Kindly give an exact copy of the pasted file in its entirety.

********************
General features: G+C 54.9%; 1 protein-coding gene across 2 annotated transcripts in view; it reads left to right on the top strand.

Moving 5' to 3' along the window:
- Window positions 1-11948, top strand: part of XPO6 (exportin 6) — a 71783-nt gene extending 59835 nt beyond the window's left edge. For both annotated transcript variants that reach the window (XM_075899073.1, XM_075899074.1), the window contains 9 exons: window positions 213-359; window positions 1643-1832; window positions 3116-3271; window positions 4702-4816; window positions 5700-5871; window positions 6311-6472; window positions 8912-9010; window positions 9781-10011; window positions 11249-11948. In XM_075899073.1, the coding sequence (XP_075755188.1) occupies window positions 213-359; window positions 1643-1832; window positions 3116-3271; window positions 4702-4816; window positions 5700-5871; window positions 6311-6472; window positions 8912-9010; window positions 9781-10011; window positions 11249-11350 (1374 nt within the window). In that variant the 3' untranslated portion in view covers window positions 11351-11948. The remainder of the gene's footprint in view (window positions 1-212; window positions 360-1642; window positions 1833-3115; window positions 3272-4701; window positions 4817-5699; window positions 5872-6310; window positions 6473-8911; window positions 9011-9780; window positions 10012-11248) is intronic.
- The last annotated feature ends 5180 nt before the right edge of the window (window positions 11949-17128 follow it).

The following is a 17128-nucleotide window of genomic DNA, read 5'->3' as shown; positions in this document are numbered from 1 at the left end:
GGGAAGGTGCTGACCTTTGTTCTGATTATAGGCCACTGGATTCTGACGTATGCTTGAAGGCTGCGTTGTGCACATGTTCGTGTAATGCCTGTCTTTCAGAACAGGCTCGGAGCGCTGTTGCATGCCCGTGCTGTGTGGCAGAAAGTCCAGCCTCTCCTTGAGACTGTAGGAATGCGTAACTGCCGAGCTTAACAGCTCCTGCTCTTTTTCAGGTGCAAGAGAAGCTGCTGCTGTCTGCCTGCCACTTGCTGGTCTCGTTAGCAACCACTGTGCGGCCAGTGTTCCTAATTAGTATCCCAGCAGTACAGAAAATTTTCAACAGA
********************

General features: G+C 54.9%; 1 protein-coding gene across 2 annotated transcripts in view; it reads left to right on the top strand.

Moving 5' to 3' along the window:
- Window positions 1-11948, top strand: part of XPO6 (exportin 6) — a 71783-nt gene extending 59835 nt beyond the window's left edge. For both annotated transcript variants that reach the window (XM_075899073.1, XM_075899074.1), the window contains 9 exons: window positions 213-359; window positions 1643-1832; window positions 3116-3271; window positions 4702-4816; window positions 5700-5871; window positions 6311-6472; window positions 8912-9010; window positions 9781-10011; window positions 11249-11948. In XM_075899073.1, the coding sequence (XP_075755188.1) occupies window positions 213-359; window positions 1643-1832; window positions 3116-3271; window positions 4702-4816; window positions 5700-5871; window positions 6311-6472; window positions 8912-9010; window positions 9781-10011; window positions 11249-11350 (1374 nt within the window). In that variant the 3' untranslated portion in view covers window positions 11351-11948. The remainder of the gene's footprint in view (window positions 1-212; window positions 360-1642; window positions 1833-3115; window positions 3272-4701; window positions 4817-5699; window positions 5872-6310; window positions 6473-8911; window positions 9011-9780; window positions 10012-11248) is intronic.
- The last annotated feature ends 5180 nt before the right edge of the window (window positions 11949-17128 follow it).

The following is a 17128-nucleotide window of genomic DNA, read 5'->3' as shown; positions in this document are numbered from 1 at the left end:
GGGAAGGTGCTGACCTTTGTTCTGATTATAGGCCACTGGATTCTGACGTATGCTTGAAGGCTGCGTTGTGCACATGTTCGTGTAATGCCTGTCTTTCAGAACAGGCTCGGAGCGCTGTTGCATGCCCGTGCTGTGTGGCAGAAAGTCCAGCCTCTCCTTGAGACTGTAGGAATGCGTAACTGCCGAGCTTAACAGCTCCTGCTCTTTTTCAGGTGCAAGAGAAGCTGCTGCTGTCTGCCTGCCACTTGCTGGTCTCGTTAGCAACCACTGTGCGGCCAGTGTTCCTAATTAGTATCCCAGCAGTACAGAAAATTTTCAACAGA